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The Harm Before the Storm in Iraq

The Iraqi army is planning to storm the city of Fallujah 40 miles west of Baghdad that has been taken over by fighters from al-Qa’ida in Iraq, which is part of the umbrella organisation, the Islamic State of Iraq and al-Sham (ISIS). They have torn down Iraqi national flags and raised the black al-Qa’ida flag over captured police stations, set fire to military vehicles on the road to Baghdad and captured 75 government soldiers.

The Iraqi government’s control in overwhelmingly Sunni Anbar province, which covers much of western Iraq, is in the balance.

Al-Qa’ida in Iraq, which was seen as largely defeated three years ago, has staged a dramatic resurgence thanks to Isis, seizing significant parts of northern and eastern Syria. Some of the fighters now holding central Fallujah are reported to be Syrians who have come across the 373-mile long border. The wars in Syria and Iraq are increasingly turning into a single conflict.

The decline in the Iraqi government’s position began in December as Prime Minister Nouri al-Maliki stepped up the pressure on Sunni protesters in Anbar who have been demonstrating for a year against persecution. The government is under pressure from its supporters to stem a wave of devastating bombing attacks by a rejuvenated Isis in 2013 that killed 8,000 civilians and 1,000 police and army. A further 15 people were killed in Baghdad on Sunday.

Mr Maliki was eager to show political and military strength by a more assertive policy in Anbar and other Sunni-majority provinces in the lead up to the parliamentary elections in April, when he hopes to win a third term. Little has gone well for Mr Maliki in the last two weeks, however. On 21 December, an Isis ambush in Anbar killed 24 Iraqi army officers and tension increased a week later when the government arrested a powerful Sunni MP, Ahmed al-Alwani, whose brother was killed by security forces.

On 30 December, the long-standing encampment of Sunni protesters in Ramadi was closed but the following day Mr Maliki reversed course in the face of an outcry from Sunni leaders and withdrew the army from the cities of Anbar, notably Ramadi and Fallujah. These were occupied by Isis fighters, though they have not been able to hold Ramadi in the face of counter-attack by government-allied tribal militiamen.

A problem for the government is that Mr Maliki is engaged in a three-cornered struggle in which he faces, as well as Isis, Sunni tribal leaders who were part of the Sahwa (Awakening) movement which turned on al-Qa’ida with support from the US army in 2006. These Sunni notables have supported the protest movement, but Mr Maliki has made few concessions to the Sunnis, whom many Shias see as ultimately aiming to over-turn the post-Saddam Hussein political settlement that gave power for the first time to Iraq’s Shia majority allied to the Kurds.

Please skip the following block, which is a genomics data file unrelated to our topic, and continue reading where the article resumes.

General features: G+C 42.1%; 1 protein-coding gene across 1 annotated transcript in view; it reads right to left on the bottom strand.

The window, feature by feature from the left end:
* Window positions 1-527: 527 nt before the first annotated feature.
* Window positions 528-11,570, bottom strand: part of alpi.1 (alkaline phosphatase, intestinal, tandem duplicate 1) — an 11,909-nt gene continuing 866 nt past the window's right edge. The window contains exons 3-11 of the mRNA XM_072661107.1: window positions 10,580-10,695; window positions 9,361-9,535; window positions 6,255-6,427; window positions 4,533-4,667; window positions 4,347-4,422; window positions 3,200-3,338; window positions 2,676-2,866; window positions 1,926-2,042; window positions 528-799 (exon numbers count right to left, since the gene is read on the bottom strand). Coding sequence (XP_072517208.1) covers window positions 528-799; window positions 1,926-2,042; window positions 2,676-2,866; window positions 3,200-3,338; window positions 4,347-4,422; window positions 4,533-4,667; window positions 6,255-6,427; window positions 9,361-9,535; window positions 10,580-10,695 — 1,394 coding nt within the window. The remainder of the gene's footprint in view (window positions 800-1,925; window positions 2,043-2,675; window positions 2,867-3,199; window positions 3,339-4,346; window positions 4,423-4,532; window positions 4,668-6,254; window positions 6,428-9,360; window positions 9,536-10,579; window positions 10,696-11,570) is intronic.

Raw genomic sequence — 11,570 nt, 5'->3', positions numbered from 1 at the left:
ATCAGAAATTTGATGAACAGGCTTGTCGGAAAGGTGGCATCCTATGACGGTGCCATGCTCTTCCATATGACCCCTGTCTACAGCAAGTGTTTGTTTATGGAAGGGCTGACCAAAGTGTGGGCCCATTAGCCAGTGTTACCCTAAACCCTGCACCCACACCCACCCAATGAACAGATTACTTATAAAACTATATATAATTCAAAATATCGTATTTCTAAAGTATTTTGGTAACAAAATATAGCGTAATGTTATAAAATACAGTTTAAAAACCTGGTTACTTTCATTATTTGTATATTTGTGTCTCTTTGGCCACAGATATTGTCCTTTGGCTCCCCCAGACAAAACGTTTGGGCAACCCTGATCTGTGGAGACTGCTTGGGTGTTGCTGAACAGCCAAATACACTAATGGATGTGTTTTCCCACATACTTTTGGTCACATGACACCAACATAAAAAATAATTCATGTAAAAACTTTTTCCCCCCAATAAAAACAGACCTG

The government’s intransigence has led a peaceful protest movement to mutate into armed resistance led by al-Qa’ida in Iraq. The latter, badly battered in 2010, has enjoyed a swift resurgence launching devastating bombings mostly targeting Shia civilians. The response to the Sunni protests and the return of al-Qa’ida has been a self-defeating mix of harshness and conciliation.

Mr Maliki promised reforms but in April his forces stormed a protest camp in Hawija, south-west of Kirkuk, killing 53 people. Sunni people in and around Kirkuk, who had previously looked to Mr Maliki as an ally against the Kurds, demanded that Iraqi army units be withdrawn from their areas. Politically, the rise of Isis, with its hatred of the Shia as heretics deserving death, is not against Mr Maliki’s interests since it solidifies the Shia vote behind him. The threat of al-Qa’ida also brings more US support in the shape of helicopters, Hellfire missiles and  intelligence.

The Iraqi government may be deeply unpopular in Sunni areas but this does not mean that al-Qa’ida is liked. When it was last at the peak of its power in 2006, its violence and bigotry made it even more unpopular among Sunni than the Americans. Sheikh Abdul Malik al-Saadi, an influential Sunni cleric in Iraq previously known for counselling moderation, now says that Mr Maliki has “brought Iraq nothing but war, poverty and sectarianism. Oh people of Anbar, especially the sheikhs of Anbar, defend yourselves and your people!”

PATRICK COCKBURN is the author of  Muqtada: Muqtada Al-Sadr, the Shia Revival, and the Struggle for Iraq. Cockburn has just won the Editorial Intelligence Comment Award 2013 for Foreign Commentator of the Year. 

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Patrick Cockburn is the author of  The Rise of Islamic State: ISIS and the New Sunni Revolution.

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